Imagine if a military misadventure planned and executed by the deep state led to a strategic defeat, international condemnation, the halting of an already stumbling peace process and the loss of an unknown number of brave soldiers. Imagine further that the civilian leadership was kept in the dark and that the operation nearly led to a war that, by all accounts, we would not have been able to win.
Should the establishment then have been taken to task? Or should the civilian leadership have been punished, deposed and sent into exile? The operation in question was the Kargil War, and just as in 1971, and later on in the Ojhri camp blast, there was no accountability or even an apology from the powers that be. Far from having fauji heads roll, those heads did not deign to bow in shame for even a moment. In the aftermath of Kargil, it was instead Nawaz Sharif who was ignominiously sent packing. Say what you will about his politics, intelligence and policies, when it came to seeking accountability after the Kargil fiasco, Nawaz was in the right.
In that context, the DG-ISI’s grilling before a charged parliament is nothing short of historic, as it is the first time (to my limited knowledge) that the chief spook himself has deigned to present himself before parliament for accountability. And parliament, it seemed, was in no mood to take it easy on him. For those who have been clamouring for greater civilian control over the near-invisible machinations of the deep state, this is certainly a victory. Still, many will be disappointed that parliament stopped short of demanding Pasha’s head and the immediate placing of the ISI under civilian control. But let’s face facts and temper our desires with a dose of reality: Meaningful change does not take place overnight and the very fact that the ISI chief has presented himself for accountability is a sign that things are, for once, on the right track.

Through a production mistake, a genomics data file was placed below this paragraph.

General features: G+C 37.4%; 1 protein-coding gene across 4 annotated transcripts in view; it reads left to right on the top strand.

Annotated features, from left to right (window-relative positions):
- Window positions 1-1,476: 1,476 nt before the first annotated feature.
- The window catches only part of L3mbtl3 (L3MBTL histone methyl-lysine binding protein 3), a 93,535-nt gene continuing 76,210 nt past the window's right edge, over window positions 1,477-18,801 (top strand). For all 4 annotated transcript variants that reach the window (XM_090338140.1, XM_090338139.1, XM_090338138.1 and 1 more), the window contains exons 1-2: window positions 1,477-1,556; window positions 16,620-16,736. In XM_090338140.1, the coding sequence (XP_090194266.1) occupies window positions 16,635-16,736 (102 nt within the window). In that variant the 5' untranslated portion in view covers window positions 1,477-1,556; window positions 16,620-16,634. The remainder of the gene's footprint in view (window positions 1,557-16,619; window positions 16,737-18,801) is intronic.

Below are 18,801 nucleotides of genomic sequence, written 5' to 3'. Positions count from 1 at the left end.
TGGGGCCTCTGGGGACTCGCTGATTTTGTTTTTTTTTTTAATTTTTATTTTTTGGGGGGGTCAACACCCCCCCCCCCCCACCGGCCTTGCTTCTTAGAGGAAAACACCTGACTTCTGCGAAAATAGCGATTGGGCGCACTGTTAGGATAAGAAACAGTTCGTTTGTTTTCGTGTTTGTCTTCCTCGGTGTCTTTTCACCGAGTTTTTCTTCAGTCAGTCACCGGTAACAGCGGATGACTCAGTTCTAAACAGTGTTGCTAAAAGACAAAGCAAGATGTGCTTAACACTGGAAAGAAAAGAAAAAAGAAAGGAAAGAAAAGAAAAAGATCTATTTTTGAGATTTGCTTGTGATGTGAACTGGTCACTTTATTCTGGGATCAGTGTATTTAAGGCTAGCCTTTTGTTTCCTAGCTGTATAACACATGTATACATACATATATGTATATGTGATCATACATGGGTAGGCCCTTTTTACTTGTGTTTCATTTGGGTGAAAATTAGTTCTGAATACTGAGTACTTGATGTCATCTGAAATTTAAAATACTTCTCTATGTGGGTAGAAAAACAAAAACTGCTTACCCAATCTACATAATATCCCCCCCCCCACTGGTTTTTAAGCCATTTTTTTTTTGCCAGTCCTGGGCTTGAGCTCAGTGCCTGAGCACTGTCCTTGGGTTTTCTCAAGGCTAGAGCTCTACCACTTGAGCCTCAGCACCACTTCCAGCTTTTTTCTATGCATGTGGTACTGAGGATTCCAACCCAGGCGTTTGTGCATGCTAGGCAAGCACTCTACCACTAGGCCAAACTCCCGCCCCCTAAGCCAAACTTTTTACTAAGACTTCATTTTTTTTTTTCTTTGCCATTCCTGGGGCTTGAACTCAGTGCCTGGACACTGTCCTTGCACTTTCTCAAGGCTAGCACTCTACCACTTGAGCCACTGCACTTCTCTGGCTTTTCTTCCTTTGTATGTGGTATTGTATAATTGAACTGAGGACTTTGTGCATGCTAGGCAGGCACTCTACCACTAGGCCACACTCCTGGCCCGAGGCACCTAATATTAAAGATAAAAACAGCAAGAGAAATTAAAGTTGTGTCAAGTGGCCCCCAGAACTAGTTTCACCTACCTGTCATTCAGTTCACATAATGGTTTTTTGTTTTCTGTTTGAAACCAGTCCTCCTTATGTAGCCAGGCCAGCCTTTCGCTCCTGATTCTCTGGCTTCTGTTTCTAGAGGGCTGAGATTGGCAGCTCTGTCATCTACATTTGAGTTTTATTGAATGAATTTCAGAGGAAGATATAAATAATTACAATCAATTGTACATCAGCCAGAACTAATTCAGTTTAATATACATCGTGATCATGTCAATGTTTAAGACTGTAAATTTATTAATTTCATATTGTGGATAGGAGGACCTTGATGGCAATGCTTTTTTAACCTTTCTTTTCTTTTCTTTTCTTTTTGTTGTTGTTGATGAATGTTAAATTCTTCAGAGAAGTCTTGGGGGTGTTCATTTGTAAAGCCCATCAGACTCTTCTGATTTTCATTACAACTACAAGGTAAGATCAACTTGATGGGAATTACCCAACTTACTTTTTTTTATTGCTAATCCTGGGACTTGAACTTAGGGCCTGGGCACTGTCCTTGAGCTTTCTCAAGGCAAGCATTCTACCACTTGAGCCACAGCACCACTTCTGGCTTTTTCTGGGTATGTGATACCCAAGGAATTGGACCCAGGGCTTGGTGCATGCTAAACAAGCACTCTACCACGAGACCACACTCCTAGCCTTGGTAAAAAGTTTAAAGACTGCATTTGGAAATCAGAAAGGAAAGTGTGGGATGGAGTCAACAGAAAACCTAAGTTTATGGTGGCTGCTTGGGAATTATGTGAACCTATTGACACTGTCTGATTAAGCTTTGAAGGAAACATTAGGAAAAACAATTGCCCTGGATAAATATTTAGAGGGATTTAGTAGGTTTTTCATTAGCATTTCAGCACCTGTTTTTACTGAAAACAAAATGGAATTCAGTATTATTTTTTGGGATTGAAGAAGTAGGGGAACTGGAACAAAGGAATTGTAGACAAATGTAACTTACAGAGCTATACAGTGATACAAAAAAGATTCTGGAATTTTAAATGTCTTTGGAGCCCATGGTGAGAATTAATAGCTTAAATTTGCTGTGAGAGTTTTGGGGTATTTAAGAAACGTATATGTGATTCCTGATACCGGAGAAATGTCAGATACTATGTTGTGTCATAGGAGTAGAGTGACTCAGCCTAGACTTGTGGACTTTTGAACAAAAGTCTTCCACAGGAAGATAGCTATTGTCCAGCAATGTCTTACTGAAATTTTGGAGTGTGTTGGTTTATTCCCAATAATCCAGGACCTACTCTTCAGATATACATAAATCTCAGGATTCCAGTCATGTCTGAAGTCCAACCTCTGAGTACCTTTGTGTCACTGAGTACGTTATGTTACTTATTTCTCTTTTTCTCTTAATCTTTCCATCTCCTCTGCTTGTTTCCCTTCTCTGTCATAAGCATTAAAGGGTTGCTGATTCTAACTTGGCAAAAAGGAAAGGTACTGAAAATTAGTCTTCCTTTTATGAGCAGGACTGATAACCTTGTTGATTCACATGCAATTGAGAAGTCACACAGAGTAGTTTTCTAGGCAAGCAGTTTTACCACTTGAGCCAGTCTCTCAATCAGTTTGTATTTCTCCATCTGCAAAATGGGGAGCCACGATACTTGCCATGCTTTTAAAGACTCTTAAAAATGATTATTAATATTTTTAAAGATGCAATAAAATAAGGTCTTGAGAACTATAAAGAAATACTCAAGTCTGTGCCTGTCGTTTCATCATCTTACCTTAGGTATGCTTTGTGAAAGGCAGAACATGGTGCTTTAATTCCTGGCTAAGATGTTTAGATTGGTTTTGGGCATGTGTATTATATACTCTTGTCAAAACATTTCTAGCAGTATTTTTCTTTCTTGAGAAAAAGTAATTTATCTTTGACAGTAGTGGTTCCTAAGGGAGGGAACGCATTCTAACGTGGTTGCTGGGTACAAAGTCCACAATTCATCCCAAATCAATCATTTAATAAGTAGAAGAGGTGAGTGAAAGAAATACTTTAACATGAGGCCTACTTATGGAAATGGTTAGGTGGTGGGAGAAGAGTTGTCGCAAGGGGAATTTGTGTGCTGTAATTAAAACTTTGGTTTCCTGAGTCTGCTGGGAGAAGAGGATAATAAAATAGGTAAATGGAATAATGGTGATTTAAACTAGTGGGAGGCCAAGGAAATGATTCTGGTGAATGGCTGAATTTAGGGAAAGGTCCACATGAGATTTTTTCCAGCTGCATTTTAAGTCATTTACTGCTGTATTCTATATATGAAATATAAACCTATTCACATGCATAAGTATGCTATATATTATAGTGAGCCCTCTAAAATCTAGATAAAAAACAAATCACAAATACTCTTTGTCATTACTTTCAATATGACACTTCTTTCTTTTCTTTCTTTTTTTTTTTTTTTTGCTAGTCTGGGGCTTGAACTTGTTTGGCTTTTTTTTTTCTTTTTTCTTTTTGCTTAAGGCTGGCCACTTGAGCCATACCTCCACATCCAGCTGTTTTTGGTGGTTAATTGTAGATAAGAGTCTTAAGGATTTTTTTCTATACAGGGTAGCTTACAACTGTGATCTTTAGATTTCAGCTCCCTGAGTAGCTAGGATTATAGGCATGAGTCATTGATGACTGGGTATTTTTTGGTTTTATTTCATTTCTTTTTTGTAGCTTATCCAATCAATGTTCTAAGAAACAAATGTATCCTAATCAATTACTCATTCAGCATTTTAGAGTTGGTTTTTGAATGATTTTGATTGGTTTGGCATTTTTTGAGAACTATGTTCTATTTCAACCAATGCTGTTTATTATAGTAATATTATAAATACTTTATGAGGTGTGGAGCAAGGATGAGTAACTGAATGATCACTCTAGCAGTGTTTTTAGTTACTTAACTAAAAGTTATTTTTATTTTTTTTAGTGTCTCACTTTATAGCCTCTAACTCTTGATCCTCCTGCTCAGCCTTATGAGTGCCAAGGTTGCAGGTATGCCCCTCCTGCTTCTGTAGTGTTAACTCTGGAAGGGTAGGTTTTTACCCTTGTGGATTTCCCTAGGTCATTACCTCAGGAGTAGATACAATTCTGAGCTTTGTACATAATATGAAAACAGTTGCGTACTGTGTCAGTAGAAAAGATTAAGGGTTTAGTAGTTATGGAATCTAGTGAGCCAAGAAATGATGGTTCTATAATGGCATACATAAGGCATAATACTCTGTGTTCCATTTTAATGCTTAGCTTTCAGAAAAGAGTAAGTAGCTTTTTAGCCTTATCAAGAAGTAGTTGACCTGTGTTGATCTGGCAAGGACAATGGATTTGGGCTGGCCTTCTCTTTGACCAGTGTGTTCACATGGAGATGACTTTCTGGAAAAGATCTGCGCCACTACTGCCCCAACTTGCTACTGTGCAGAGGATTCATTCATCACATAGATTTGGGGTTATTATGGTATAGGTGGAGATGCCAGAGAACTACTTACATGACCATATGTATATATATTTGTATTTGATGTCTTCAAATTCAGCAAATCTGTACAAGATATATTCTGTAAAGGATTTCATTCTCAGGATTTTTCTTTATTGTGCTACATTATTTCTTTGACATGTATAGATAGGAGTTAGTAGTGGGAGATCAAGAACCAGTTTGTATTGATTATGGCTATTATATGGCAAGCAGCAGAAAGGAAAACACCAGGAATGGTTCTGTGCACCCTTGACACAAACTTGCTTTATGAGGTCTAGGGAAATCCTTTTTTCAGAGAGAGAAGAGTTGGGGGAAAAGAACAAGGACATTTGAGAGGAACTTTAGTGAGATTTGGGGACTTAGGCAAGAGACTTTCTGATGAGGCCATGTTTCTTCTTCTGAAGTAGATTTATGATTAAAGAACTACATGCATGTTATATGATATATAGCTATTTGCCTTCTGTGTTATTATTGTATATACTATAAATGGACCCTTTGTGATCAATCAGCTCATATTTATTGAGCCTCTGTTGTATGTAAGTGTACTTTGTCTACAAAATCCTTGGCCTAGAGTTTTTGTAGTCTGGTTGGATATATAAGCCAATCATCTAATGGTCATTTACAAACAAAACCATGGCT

But proceeding on that path will not only require the military to gradually shed its paranoia towards and distrust of civilian oversight, it also requires the political leadership to prove that it is worthy of that responsibility. Thus far, it seems that politicking is more important than statesmanship, a state of affairs that will have to change, and soon.
Indeed, messy politics and backstabbing, along with incremental and sustainable change are the very hallmarks of democracy. Those who believe that a single election and a single term in office should immediately set the country aright are living in a fool’s paradise. Those who call for a revolution to sweep away the power structures and replace them with some ill-defined model of utopian social justice are equally deluded. If true change is to come, it will come slowly, taking baby steps towards a future that will still be flawed and imperfect, but hopefully a step up from what we have today.
Published in The Express Tribune, May 15th, 2011.
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